In my browsing through past December issues of Country Woman magazine, I found a salad recipe it would be nice to try for Christmas dinner:  Lynn's Spinach and Apple Salad.  I will try it sometime this winter and see how we like it.

For years, the following has been my go-to salad for Christmas dinner:  Merry Berry Salad
(Photo by Taste of Home)
and we especially enjoy the homemade cranberry vinaigrette. 

But it's always fun to try something new, so I am definitely going to give the spinach and apple salad a try!  May the best salad recipe win!

Monday, February 11, 2013

A recipe to try for Christmas dinner 2013

(Photo from Taste of Home)
I came across this recipe in a back issue of Country Woman magazine:  Cranberry Sauce with Walnuts and think it would be lovely to serve with Christmas dinner.  That it includes toasted walnuts, not to mention apricot jam, sounds so festive.  I have the ingredients on hand to make this, so I think I will try this recipe the next time I roast a chicken.  We can then test it out and see if we'd like to serve it at Christmas.  I'll let you know how it comes out!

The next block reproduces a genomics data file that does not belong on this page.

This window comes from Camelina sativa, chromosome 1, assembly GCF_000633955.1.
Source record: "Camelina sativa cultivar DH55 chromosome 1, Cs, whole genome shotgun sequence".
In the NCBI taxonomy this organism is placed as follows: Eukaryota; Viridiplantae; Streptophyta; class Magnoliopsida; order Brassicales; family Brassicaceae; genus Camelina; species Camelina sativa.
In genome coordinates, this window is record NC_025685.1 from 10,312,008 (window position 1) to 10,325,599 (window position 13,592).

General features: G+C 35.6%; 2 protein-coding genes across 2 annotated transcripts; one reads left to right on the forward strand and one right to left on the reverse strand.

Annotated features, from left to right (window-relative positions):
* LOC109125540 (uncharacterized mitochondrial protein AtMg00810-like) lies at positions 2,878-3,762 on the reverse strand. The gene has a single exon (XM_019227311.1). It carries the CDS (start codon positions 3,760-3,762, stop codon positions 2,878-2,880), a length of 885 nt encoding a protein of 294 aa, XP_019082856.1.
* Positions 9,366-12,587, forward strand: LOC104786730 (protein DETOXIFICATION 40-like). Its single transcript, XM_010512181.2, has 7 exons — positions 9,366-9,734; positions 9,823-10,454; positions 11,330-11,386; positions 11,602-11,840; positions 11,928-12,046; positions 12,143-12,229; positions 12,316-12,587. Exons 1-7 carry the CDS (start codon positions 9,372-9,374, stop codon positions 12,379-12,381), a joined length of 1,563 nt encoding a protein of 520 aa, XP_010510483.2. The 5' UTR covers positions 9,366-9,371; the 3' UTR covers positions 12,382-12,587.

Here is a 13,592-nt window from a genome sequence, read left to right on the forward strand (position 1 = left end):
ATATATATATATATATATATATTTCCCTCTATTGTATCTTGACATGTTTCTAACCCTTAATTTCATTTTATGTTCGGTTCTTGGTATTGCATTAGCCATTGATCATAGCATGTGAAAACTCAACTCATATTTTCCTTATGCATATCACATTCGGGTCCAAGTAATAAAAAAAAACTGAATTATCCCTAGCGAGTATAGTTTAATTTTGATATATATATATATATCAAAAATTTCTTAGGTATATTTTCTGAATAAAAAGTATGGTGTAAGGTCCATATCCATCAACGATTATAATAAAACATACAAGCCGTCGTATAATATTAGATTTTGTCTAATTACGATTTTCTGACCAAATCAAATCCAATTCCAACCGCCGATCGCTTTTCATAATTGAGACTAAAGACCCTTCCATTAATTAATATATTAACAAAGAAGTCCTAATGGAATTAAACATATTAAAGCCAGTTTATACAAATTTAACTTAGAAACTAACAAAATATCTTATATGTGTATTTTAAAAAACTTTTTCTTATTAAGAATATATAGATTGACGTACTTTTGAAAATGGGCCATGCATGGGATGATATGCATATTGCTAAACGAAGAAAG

Friday, February 08, 2013

A fun almost-vintage find

Recently I was straightening out some of my cookbooklet collection and came upon this one.  I just had to scan it and show you all!

It's a magazine insert which I think  is probably from the 1980s (I didn't see a copyright date anywhere).  I actually don't even remember seeing this booklet before!  (Which may mean it was part of a stash I inherited from someone else.)  I probably won't make most of the recipes, but I plan to try a couple of them.  I so enjoyed looking through this and especially enjoyed the photography.
Blueberry Sour Cream Coffeecake
Brownie Hot Fudge Sundaes
Candy Cane Cake made from a 13x9-inch cake -- love this idea!
Cherry Christmas Wreath cakes
Chocolate Cherry Cordial Drops and Festive Coconut Macaroons
Rich Double Chocolate Cream Torte -- I have actually tried a recipe similar to this and it was fantastic.  I think I am going to adapt this using a gluten free brownie recipe and maybe make it for Valentine's Day.
Gingerbread Men from a spice cake mix